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  • RaistlinZ - Monday, June 25, 2012 - link

    The market is already saturated with Sandforce 2281 drives. Why bring another into the fray? The specs aren't even at the top of the pack of other drives that have been out for a long time now. Reply
  • Kristian Vättö - Tuesday, June 26, 2012 - link

    I think Hynix is doing this to build distribution channels for their future LAMD based drives. It's easier to begin with a lower volume product and test several distributors and then choose the best one. LAMD based SSDs definitely have potential to sell like hot cakes if the performance figures are to believe, so you don't want to screw up supply because of distribution issues.

    Or at least this is one way of looking at this.
  • mckirkus - Tuesday, June 26, 2012 - link

    Large Array of Mechanical Donkeys (LAMD) in case anybody was wondering. Reply
  • surt - Tuesday, June 26, 2012 - link

    It's microscopic, not mechanical. What kind of sense does mechanical donkeys make? Reply
  • artifex - Friday, July 13, 2012 - link

    At least in the mSATA form factor there is not an overabundance of vendors.

    Speaking of, it'd be really nice to see a comparison among some of them.
  • XJDHDR - Tuesday, June 26, 2012 - link

    "Another interesting aspect of Hynix' SSD series is the fact that it's the first consumer SSD to utilize 20nm MLC NAND."

    There is the reason they bothered. With 20nm NAND, it should be cheaper than any other SandForce SSD available right now, which still use 25nm NAND.
  • Kristian Vättö - Tuesday, June 26, 2012 - link

    Well, it doesn't always work like that. While you get more dies per wafer (assuming each die is still 64Gb), your yields are lower at first. 25nm process is now mature and yields are better than ever. Demand can also be high compared to supply, which keeps prices high.

    Smaller process node does not mean an immediate price drop. I would say NAND price drops are fairly linear.
  • XJDHDR - Tuesday, June 26, 2012 - link

    Yeah, that's why I said that it should be cheaper. Another factor you didn't mention is that this is so far the only known SSD to use 20nm NAND, which means there would be no competition in this area. Hence, there would be little reason to not charge a price that is only marginally lower until someone else introduces their own SSD with 20nm NAND.

    The reason you posted above though is also reasonable and I didn't consider it. I guess I assumed that Hynix already knows who they want to distribute stuff through.
  • shompa - Tuesday, June 26, 2012 - link

    Smaller process does not mean cheaper prices. This myth need to die.
    Waffer prices goes up with smaller process.

    That is why Marjory of micro processors are produced in 65nm or larger.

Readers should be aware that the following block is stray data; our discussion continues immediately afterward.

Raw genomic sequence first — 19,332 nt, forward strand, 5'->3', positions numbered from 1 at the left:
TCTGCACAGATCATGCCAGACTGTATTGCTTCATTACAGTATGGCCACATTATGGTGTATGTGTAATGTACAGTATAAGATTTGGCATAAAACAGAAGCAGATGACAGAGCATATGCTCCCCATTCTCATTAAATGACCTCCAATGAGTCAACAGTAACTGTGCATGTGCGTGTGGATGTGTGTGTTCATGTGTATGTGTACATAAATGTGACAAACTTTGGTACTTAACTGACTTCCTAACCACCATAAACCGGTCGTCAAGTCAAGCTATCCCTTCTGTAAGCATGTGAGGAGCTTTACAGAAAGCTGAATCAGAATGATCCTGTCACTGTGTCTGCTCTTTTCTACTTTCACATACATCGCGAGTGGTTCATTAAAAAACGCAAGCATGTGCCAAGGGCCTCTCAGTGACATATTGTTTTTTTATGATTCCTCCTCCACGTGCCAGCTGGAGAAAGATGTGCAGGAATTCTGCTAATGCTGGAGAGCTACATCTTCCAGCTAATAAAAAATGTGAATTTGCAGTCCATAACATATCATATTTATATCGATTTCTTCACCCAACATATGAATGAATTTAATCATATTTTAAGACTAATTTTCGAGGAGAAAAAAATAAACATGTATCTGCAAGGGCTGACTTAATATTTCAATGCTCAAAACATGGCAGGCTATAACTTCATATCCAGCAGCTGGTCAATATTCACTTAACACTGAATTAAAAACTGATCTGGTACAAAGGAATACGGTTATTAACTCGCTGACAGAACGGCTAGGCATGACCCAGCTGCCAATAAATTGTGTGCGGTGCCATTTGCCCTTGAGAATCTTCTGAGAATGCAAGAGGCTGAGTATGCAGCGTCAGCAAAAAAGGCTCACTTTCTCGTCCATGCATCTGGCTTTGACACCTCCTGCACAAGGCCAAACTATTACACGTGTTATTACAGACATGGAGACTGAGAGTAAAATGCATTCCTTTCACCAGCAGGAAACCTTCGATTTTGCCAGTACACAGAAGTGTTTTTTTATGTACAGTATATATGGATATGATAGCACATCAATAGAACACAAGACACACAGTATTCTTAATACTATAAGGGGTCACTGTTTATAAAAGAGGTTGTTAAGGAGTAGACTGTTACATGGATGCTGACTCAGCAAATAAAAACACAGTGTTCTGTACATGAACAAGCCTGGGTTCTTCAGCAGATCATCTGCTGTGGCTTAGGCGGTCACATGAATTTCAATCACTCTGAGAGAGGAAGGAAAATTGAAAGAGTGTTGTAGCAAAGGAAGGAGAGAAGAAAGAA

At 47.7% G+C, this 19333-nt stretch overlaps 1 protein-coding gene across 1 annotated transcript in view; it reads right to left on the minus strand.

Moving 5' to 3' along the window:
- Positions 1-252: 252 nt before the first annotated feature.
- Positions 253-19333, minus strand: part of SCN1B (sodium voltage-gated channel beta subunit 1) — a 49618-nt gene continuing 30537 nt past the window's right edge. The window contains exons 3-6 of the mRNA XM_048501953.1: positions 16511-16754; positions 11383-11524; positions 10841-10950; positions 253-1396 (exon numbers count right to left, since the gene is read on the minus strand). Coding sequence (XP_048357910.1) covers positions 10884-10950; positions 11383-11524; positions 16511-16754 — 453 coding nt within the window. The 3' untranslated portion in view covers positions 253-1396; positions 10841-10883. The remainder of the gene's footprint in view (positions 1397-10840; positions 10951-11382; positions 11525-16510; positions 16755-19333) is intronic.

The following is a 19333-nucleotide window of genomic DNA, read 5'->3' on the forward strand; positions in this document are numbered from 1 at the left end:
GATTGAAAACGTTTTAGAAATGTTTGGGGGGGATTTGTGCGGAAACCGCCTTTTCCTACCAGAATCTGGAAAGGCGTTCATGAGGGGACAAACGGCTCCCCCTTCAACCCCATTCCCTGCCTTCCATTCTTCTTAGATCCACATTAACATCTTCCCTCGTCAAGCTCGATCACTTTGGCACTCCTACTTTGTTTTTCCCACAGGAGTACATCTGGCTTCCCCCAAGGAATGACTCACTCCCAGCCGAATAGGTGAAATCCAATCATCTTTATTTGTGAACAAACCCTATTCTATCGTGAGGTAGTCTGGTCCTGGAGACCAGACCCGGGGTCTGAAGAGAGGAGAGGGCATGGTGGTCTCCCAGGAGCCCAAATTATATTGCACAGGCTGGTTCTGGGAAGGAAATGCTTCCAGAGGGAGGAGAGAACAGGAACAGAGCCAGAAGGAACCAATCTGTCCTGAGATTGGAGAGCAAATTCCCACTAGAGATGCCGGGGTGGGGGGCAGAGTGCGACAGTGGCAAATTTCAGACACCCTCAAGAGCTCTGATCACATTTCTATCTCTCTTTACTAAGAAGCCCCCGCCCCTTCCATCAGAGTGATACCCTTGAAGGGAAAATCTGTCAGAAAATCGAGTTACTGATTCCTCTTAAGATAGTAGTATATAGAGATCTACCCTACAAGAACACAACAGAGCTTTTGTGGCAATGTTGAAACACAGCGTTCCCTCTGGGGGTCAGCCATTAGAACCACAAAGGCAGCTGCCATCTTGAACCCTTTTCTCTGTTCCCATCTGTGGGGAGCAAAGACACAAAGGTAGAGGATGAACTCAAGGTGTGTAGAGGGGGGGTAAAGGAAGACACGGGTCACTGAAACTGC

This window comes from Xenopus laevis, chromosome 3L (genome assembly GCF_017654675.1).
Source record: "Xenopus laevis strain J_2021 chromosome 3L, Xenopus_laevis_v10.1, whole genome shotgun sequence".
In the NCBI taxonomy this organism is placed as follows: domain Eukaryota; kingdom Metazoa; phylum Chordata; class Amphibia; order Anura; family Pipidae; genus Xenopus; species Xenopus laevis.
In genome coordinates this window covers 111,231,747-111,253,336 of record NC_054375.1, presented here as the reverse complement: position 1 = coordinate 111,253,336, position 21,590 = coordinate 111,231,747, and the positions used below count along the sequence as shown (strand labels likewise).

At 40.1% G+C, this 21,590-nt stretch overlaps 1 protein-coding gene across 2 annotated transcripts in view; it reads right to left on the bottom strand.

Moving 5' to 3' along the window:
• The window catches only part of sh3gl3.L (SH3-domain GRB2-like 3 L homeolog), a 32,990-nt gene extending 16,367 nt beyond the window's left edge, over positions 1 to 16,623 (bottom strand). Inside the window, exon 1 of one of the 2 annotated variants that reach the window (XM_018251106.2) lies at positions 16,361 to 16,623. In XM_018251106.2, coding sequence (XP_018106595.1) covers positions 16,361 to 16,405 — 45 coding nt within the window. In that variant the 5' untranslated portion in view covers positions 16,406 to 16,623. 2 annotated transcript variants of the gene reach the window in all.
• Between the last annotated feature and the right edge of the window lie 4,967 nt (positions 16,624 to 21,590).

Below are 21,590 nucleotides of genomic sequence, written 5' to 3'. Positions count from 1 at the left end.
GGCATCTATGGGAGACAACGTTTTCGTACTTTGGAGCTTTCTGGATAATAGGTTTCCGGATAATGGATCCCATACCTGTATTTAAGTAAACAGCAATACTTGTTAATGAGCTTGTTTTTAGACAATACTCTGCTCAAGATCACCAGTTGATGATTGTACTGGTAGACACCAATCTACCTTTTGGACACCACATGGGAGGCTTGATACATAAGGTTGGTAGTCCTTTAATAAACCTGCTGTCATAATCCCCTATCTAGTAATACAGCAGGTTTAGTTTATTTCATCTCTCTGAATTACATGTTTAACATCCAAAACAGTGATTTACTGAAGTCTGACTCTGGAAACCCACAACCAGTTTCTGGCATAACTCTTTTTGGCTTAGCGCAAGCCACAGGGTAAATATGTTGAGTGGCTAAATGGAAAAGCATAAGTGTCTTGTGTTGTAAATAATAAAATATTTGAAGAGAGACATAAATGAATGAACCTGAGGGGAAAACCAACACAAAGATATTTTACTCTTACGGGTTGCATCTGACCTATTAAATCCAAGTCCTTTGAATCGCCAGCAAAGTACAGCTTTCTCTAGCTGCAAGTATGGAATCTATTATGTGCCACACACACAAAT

About 2-3% is 28nm or less.

    (not counting Intel. Since intel owns its owns fabs, they are not impacted in the same way with waffer prices)
  • XJDHDR - Tuesday, June 26, 2012 - link

    >Smaller process does not mean cheaper prices.
    First of all, I said it should be cheaper, not will be. On the contrary, it does. If it weren't (eventually) cheaper to use smaller process nodes, there would be absolutely no point in using them. Sandy Bridge vs Ivy Bridge is a good example. IB CPUs are better in every way, yet they are basically sitting at the same prices as SB before IB's release. Not a cheaper price but definitely more bang for your buck.

    >Waffer prices goes up with smaller process.
    I assume you mean wafer, as I have never heard of a waffer. At first, yes. Eventually, however, the cost of fabricating chips at any particular process node drops to lower than the one before.

    >That is why Marjory of micro processors are produced in 65nm or larger.
    I assume you mean majority since marjory is also something I've never heard of. Otherwise, I find that hard to believe. Intel, AMD and Nvidia have been releasing all of their microprocessors at smaller nodes since 2009. There is also the fact that virtually every consumer SSD uses NAND smaller than 65nm.

    >About 2-3% is 28nm or less.
    Ignoring the fact that every SSD I know uses 25nm NAND and has done so since at least 2011, it is only recently that nodes smaller than 29nm became mature enough to move microprocessor fabrication to it. Hence, it's quite obvious that very few processors in use today would be using a node less than 29nm, if your figures are accurate that is.
  • someguy199 - Tuesday, June 26, 2012 - link

    If you read the Hynix press announcement it is 20nm "class" not 20nm. Samsung used the same PR trick to indicate anything from 29-20nm awhile ago when selling 27nm. If this was really 20nm, I'd expect a datasheet. IMFT on the other hand is 20nm. Reply
  • Kristian Vättö - Tuesday, June 26, 2012 - link

    You are actually correct, the Hermitage Akihabara's review actually mentions 26nm as well. I've updated the article to reflect this. Reply

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